Boulton Paul Defiant

The 1930s saw rapid developments in aircraft design. Most significant was the appearance of the monoplane, and especially the monoplane fighters with their greatly increased speed. This produced a great deal of uncertainty about the future of aerial combat, including a belief that these greatly increased speeds would make fighter dogfights almost impossible.

One product of this uncertainty was the Boulton Paul Defiant turret armed fighter. It was believed that fire from a powered turret would be more accurate than that provided by fixed forward firing guns. The turret would also have the advantage of a wider field of fire, and would reduce the stress on the pilot.

Boulton Paul Defiant I side plan
Boulton Paul Defiant I side plan

Boulton Paul Defiant prototype with no turret
Boulton Paul Defiant prototype with no turret

Boulton Paul was one of the first British companies to get involved in the production of powered gun turrets, having developed a nose turret for their own Sidestrand bomber (the resulting aircraft was known as the Overstrand). In 1935 they had acquired the rights to manufacture and develop a turret designed by the French engineer J. B. A. de Boysson. This was a fully enclosed turret, powered by a hydraulic system, and carrying four machine guns. After further work at Boulton Paul it would emerge as the Boulton Paul Type A turret, armed with four .303in Browning machine guns, and would be used in several aircraft including the Blackburn Roc and Handley Page Halifax.

The new turret greatly impressed the Air Ministry. Specification F.9/35 was written around the turret, and called for a day and night fighter. Boulton Paul were only one of five companies that responded to this specification. Designs from Armstrong Whitworth, Bristol and Supermarine were rejected at the first stage, leaving only Boulton Paul and Hawker in the contest. The Hawker Hotspur progressed as far as the unarmed prototype stage, but Hawker were now increasingly busy producing the Hurricane, and withdrew from the contest. This left the Boulton Paul Project 82, soon called the Defiant, as the only contender in the field.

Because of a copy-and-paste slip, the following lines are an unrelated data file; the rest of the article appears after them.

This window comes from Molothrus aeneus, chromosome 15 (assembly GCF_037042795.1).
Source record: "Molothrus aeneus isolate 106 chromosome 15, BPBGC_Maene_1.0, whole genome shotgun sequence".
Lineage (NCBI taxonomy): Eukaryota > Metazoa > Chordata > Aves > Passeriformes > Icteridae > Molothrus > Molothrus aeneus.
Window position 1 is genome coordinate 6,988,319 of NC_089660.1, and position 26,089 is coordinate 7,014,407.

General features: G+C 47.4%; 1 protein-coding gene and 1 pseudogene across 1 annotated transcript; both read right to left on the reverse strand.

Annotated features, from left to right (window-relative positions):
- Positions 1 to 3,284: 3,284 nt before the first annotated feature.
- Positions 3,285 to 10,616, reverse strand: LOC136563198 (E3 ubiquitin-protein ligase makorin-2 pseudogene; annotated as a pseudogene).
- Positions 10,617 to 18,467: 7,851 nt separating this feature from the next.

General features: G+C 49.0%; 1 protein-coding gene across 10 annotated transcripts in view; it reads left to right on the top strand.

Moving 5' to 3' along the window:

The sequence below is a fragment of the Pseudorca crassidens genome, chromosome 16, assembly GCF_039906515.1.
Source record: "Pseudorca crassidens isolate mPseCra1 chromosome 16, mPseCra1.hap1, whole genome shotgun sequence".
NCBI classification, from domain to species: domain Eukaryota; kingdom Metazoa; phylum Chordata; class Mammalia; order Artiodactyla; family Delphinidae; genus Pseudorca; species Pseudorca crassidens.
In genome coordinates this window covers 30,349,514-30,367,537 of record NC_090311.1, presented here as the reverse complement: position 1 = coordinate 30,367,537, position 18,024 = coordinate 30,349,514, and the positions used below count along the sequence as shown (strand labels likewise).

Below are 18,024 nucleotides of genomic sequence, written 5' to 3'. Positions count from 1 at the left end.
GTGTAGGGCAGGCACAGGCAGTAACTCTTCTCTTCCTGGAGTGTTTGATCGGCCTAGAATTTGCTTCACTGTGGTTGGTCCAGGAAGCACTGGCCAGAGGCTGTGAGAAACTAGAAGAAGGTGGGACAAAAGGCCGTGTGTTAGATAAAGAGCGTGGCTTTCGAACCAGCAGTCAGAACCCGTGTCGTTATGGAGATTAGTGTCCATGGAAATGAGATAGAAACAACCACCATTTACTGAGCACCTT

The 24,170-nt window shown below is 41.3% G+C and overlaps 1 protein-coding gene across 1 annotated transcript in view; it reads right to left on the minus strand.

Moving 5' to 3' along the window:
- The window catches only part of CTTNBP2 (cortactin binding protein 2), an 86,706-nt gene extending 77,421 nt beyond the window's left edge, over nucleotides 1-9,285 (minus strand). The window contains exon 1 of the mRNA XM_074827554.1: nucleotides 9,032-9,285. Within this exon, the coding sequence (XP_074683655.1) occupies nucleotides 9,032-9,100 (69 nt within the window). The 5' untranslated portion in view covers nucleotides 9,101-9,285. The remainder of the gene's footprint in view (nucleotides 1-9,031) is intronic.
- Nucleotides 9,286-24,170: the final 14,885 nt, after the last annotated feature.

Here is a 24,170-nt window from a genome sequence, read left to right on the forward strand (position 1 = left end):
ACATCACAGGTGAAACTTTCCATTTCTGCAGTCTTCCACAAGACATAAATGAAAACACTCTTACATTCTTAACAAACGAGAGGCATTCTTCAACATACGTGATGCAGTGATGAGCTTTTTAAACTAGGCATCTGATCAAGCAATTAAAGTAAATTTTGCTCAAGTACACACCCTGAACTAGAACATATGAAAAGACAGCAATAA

Boulton Paul Defiant I front plan
Boulton Paul Defiant I front plan

The first Defiant prototype flew on 11 August 1937, without its turret. Superficially it resembled the Hurricane, especially in the lines of the rear fuselage, with the obvious exception of the Boulton Paul Type A Mk IID turret, just behind the pilot’s cockpit. The turret placement was well designed, causing relatively little drag. However, the weight of the turret meant that the Defiant was 1,500lbs heavier than the Hurricane, despite being powered by the same Rolls Royce Merlin engine. Even so, the prototype had a top speed of 302 mph. The Defiant was one of a number of aircraft (amongst then the Fairey Battle) ordered into production before the flight of the first prototype. In the case of the Defiant, the first order, for 87 aircraft, was placed on 28 April 1937.

Boulton Paul Defiant I front plan
Boulton Paul Defiant I top plan

Development was slow, partly because official tests on the turret took too long. The first production aircraft did not fly until 30 July 1939. Squadron deliveries began in December 1939, when No. 264 Squadron became the first to receive the new aircraft. Comparative tests against the Hurricane and Spitfire quickly revealed that the Defiant was comparatively slow and had limited manoeuvrability.